The treatment, called CYT-6091, has been tested successfully at the National Cancer Institute in Bethesda in clinical trials for advanced-stage cancer patients, the company said in a statement.
The gold nanoparticles were able to carry cancer-killing medicine to tumors and avoid healthy tissue -- a vexing problem in cancer treatment.
"By combining CytImmune's proprietary nanotechnology with AstraZeneca's oncology compound, AstraZeneca and CytImmune have the opportunity to create a cancer therapy that may be widely applicable to many solid tumors, which may help improve patient outcomes and positively impact cancer care," said Dr. Lawrence Tamarkin, CytImmune's CEO.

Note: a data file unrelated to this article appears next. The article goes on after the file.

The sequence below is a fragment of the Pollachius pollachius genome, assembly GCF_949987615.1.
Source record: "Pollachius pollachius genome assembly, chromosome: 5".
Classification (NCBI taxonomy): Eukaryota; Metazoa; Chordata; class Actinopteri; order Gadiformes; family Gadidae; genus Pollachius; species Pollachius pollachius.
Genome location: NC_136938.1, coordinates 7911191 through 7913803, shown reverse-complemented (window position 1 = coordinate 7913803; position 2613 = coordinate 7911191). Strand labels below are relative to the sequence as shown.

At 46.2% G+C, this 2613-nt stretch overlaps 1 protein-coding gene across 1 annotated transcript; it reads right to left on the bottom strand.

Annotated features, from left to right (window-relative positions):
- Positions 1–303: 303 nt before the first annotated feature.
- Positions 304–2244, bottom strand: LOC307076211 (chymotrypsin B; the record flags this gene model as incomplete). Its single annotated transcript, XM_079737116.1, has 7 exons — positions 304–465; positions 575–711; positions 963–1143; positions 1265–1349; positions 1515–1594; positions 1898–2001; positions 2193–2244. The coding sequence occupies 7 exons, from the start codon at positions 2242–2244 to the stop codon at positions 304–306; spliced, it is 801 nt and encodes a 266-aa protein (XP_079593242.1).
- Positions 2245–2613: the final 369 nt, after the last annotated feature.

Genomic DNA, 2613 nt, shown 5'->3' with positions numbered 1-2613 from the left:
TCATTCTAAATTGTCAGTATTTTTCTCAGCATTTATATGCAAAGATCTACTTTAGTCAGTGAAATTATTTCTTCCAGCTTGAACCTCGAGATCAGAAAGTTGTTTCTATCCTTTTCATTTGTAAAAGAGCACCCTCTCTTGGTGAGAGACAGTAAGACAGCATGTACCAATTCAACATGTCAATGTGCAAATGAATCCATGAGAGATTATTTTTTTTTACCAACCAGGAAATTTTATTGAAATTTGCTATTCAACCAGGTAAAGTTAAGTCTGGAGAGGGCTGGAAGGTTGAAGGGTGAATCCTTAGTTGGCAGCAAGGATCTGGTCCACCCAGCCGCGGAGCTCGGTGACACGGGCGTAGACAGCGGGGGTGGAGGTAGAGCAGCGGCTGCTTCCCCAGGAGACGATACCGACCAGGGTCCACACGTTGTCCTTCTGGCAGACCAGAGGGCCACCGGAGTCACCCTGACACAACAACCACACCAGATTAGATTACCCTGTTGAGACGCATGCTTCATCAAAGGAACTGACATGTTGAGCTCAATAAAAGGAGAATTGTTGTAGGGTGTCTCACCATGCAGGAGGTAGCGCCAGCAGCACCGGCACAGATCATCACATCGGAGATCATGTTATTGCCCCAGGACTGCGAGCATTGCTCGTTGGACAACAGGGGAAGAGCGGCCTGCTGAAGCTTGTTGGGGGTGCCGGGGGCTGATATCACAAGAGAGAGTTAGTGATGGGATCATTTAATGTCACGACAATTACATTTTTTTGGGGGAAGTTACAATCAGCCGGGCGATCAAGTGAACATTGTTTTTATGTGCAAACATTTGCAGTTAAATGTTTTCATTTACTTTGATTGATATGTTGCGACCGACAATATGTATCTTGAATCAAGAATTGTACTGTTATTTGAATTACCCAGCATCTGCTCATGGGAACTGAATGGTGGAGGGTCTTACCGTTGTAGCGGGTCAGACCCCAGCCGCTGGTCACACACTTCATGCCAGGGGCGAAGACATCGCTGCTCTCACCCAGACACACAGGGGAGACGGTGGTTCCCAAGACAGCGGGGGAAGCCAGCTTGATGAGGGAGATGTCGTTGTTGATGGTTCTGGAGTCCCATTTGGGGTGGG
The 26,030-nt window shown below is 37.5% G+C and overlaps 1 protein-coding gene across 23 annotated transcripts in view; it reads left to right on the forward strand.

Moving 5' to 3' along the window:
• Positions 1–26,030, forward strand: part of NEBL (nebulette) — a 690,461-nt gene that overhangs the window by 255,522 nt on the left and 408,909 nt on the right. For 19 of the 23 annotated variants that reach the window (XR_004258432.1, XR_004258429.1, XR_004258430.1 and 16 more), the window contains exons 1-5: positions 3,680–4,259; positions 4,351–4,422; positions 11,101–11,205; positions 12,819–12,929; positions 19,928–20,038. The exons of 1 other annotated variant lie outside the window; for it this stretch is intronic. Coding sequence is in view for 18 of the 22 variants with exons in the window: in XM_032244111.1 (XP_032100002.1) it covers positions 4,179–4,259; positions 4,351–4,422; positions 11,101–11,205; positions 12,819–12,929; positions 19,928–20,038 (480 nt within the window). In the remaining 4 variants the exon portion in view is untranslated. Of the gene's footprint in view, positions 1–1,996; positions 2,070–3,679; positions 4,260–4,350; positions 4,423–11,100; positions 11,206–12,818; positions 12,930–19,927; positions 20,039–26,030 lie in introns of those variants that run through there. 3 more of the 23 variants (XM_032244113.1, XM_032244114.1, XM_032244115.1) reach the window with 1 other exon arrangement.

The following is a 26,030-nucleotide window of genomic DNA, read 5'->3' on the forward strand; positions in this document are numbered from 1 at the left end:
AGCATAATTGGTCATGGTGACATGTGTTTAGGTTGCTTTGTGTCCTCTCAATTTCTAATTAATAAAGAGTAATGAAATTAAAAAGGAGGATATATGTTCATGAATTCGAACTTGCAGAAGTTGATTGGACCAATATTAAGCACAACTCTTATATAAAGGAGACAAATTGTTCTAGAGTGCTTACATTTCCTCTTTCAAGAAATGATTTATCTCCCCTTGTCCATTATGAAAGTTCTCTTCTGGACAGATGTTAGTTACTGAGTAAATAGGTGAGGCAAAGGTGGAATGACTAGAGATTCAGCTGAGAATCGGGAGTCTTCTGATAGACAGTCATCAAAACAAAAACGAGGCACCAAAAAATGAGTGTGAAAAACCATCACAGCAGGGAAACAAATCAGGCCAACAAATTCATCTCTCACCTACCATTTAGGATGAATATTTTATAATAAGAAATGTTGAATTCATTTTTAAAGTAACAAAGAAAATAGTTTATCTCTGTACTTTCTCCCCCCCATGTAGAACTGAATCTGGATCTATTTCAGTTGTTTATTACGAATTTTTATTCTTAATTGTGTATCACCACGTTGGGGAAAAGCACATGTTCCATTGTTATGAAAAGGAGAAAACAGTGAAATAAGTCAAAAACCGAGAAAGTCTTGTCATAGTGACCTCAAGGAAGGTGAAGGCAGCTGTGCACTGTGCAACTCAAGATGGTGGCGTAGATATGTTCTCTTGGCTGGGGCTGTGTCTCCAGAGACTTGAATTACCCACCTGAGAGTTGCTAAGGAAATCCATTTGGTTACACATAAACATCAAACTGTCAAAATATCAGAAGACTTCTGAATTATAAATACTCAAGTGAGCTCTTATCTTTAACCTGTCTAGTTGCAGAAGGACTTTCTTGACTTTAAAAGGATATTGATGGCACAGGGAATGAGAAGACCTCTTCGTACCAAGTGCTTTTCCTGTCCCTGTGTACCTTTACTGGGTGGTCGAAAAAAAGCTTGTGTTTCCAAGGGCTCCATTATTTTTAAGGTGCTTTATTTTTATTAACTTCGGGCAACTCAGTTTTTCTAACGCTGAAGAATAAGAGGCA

CytImmune's gold nanoparticle effectively targets tumor cells but without harsh side effects, according to an article in the Boston Globe.
“If we can reduce the tumors where they are, we can significantly reduce or completely eliminate the need for surgeries, which would reduce time in hospitals," Tamarkin told the Globe. "I would posit that this would reduce health care costs.”
About 5,000 of the gold nanoparticles made by CytImmune can fit in the width of a human hair, according to the article.